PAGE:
This was a setup. Eric, that bastard. He lied to him. Godric looked out into the darkness where he knew his child was and glared viciously. “As you might imagine, as a maker, I needed all the help I could get raising my little hellion of a Viking.” There were a few knowing chuckles in the audience. Mostly there was silence as folks imagined how terrifying it would have been to have Death as their master. “But, I think you may know, I too had a little bit of a reputation to work through.” People howled in laughter. “Which is why this fundraiser is so important. Makers and progeny need support. They need access to quality education. Tonight, let’s make sure they get it.” Godric paused. A devious ribbon of a smile slithered across his face. “I am pleased to announce that for every pledge made tonight, my son, Sheriff of Louisiana’s own Area Five, will match it – dollar for dollar – with his own contribution. Thank you.”

Godric jumped to his feet as nimbly as a cat and plunked the mic back in its stand. He walked off the stage to the sound of roaring applause. He breezed by Pamela, ignoring her completely. Her jaw hung wide.

The famous French DJ who was meant to spin with Eric was shaking the vampire by the arm, trying to get him to start the music. Eric was stock still in shock. Finally, the human shoved past him and started working the record tables, flooding the courtyard with pulsing dance beats.

It took nearly thirty minutes for Godric to make his way through the sea of faces congratulating him on his thoughtful speech and the extraordinary generosity of his family. The guests bowed and curtsied in deep respect. But every single person stayed out of arm’s reach of the infamous elder. Only a few dared to look him directly in the eyes.

When Godric finally neared the DJ booth, Eric abandoned his station to hiss into his maker’s ear. He pulled Godric into the small tent that hid the tangle of wires and AV equipment. The tent would shield them from view. “You’ve bankrupted us!”

“What?” Godric drew back in mock surprise. “No, I’ve done no such thing. I’ve bankrupted you.” Eric tried for words but failed. He had known that there would be blowback when Godric figured out that he had been manipulated, but this? This was staggering. “I doubt they’ll raise much more than a half a billion tonight. That will hardly make a dent in things.”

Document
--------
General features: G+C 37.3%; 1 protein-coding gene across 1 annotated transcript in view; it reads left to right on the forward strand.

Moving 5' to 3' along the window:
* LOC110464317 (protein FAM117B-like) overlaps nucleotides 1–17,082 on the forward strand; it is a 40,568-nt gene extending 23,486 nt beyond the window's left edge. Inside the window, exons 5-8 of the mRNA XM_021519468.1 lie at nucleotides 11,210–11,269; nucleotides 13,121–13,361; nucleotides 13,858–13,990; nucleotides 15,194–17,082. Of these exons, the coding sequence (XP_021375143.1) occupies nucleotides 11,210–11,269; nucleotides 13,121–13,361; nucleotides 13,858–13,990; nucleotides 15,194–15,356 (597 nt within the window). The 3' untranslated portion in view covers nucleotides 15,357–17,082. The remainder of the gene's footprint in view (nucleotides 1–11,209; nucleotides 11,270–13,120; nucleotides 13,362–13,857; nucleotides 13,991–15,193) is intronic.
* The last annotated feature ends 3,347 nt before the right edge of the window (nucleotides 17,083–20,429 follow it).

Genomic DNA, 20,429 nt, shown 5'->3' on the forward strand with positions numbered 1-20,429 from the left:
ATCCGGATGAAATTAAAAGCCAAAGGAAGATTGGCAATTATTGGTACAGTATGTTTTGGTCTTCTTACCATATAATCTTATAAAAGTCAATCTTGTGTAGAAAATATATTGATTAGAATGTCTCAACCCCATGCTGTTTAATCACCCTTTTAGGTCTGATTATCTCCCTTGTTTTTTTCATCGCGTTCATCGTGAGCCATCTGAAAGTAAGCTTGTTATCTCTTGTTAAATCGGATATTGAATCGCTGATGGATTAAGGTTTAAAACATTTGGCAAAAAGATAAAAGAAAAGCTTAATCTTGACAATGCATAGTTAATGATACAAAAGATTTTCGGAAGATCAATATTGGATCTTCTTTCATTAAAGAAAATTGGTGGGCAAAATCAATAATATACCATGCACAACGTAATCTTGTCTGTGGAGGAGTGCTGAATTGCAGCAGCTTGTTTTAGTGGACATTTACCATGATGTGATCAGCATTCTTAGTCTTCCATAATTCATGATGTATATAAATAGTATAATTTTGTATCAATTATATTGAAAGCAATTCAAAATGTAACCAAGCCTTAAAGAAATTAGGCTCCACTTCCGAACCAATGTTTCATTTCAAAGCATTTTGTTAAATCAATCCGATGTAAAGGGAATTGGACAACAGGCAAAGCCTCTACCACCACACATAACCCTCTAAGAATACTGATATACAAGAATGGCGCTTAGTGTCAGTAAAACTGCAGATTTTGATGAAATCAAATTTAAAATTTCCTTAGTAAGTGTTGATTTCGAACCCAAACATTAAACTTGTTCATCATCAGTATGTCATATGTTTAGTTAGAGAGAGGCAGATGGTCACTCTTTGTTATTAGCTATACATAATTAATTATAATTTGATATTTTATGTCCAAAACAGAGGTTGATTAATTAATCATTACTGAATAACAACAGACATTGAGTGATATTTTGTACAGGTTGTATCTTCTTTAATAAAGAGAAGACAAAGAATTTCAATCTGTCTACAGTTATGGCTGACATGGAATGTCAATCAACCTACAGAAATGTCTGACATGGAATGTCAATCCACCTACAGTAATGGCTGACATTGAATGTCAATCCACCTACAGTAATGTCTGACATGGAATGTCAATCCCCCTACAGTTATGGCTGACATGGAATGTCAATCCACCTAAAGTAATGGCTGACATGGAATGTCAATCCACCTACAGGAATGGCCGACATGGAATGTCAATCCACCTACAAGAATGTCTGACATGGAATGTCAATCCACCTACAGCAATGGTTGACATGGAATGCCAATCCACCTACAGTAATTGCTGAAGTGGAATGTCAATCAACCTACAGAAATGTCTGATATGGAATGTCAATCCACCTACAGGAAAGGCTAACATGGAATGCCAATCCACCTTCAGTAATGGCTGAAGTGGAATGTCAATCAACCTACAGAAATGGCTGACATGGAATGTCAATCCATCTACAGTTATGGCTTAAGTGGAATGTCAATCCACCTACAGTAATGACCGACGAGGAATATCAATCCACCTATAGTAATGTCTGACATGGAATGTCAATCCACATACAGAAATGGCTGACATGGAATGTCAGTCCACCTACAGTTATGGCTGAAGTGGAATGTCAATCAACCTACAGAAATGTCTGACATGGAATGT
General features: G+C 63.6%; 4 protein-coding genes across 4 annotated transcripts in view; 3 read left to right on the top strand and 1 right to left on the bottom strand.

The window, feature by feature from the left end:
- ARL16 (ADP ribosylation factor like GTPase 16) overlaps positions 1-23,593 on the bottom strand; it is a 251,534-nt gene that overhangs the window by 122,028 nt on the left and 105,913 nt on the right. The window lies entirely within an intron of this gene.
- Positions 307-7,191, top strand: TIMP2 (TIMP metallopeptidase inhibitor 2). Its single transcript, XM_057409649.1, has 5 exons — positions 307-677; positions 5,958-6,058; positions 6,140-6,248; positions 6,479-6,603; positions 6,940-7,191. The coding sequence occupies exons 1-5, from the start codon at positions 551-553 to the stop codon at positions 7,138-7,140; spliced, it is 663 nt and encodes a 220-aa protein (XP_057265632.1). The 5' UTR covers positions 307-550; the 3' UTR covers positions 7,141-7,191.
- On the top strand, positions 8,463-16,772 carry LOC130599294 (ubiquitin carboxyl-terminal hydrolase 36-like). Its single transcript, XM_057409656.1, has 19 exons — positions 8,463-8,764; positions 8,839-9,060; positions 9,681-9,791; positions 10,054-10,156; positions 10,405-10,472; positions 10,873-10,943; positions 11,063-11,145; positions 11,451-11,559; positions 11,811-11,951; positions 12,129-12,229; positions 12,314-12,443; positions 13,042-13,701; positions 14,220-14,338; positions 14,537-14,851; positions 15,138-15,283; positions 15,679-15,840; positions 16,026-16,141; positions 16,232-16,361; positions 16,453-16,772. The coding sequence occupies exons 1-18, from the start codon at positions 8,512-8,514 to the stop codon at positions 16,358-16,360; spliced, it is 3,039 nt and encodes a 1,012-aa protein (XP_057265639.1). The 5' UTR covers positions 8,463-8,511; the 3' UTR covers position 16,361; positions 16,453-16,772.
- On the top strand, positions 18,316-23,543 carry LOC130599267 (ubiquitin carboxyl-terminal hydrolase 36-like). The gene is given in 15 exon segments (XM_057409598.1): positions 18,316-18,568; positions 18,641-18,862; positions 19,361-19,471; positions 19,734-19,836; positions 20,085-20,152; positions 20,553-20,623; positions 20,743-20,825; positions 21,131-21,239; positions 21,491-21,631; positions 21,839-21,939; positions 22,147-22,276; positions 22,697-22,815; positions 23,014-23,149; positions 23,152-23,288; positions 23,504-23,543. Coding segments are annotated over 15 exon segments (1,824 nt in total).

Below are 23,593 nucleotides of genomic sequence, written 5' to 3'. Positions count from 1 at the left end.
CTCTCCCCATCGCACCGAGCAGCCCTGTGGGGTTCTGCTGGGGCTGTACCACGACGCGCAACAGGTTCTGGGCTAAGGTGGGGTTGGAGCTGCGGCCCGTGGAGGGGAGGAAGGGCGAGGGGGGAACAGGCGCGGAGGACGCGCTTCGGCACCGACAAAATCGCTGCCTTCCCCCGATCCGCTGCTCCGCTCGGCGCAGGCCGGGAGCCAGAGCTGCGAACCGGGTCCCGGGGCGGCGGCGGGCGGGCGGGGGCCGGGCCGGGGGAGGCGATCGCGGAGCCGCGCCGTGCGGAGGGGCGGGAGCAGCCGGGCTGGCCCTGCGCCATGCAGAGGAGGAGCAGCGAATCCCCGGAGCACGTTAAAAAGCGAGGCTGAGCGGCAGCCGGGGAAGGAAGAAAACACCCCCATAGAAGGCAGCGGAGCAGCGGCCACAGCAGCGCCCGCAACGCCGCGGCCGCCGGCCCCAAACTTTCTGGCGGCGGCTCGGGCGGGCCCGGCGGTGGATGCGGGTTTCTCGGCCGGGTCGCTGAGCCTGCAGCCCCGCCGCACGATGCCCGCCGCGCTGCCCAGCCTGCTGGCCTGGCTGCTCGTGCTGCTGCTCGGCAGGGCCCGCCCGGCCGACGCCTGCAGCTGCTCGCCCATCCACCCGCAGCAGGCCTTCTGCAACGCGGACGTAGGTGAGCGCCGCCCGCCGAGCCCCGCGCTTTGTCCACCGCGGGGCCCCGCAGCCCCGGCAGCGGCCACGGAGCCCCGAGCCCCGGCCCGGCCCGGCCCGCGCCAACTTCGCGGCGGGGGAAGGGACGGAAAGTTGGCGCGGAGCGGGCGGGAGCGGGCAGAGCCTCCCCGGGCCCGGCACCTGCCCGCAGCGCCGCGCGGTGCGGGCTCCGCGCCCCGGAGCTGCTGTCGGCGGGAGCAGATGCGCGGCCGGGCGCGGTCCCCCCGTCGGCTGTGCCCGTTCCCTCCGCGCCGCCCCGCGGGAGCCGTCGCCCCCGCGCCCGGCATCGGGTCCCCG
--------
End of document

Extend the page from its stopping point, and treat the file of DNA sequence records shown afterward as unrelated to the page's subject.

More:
“I’ll have to sell off some of our most prized treasures! The Da Vinci, maybe, or Caesar’s gold.”

“And none so priceless as you!” Godric barked, making his child cower. He yanked off the loathsome tie constricting his throat and, whipping it around Eric’s neck, pulls his child within inches of his face. He fell into old Norse, lest anyone nearby understand their conversation. “You made me believe you were in danger! I’ve been worried sick for weeks now, thinking your life was at risk. I was prepared to take the state. To kill every last monarch here if need be! Do you even realize how many assassins are here, awaiting my orders? I was ready to start a war for a little boy who cried wolf!” He released the makeshift garrote and hurled the tie at Eric.

“Am I not allowed the same? I’d do far worse if it meant saving you from whatever abyss you’ve let yourself fall into! Things haven’t been right with you for decades. You won’t tell me what is wrong. You won’t let me in. And when someone finally manages to get through your inscrutable head, you command me to silence.”

“I knew you would interfere. I was relying on you to interfere. I just…I didn’t think you’d go so far. Do not ever do this again.”

“Blood of my blood,” Eric gasped, “I will do anything it takes to protect you. Even if it is from yourself. Especially if that is what I’m up against.”

Godric let his head fall back. He had pushed his child to desperation. Something stirred inside him. “Do I really seem so far gone to everyone?” The defeated look on Eric’s face was all the answer he needed. “I…oh…” It was a shocking realization.

Godric stepped back out into the balmy night air and let his gaze drift around the party. He should have realized all the tasteful catering and décor was Pam’s doing. Pleasant fountains trickled and floating candles bobbed on their surface, giving off soft, twinkling light. Tables were draped in delicate swags of cabbage roses and ranunculus. Even the gold embossed invitation should have tipped him off. It was all too lovely. All of this was for him.

And for her. For Rosalyn.

“Tell me something. Was it her?” He hesitated, fearing disappointment. “Did she send the postcards?”

“Yes, maker,” Eric said. He placed a hand on Godric’s shoulder.

A faint glitter of mischief alighted in Godric’s sea green eyes. It quickly darkened with suspicion. “Did you compel her?”

“No. It was all her, obviously. She speaks to you in a way I do not understand, but it makes you happy. You deserve to be happy, Godric. I merely gave her your address.”

“And she is here of her own accord?”

“Barring my ‘arrangements’?” he said. “Yes, of course.” Eric gambled on what he said next. “Go to her.”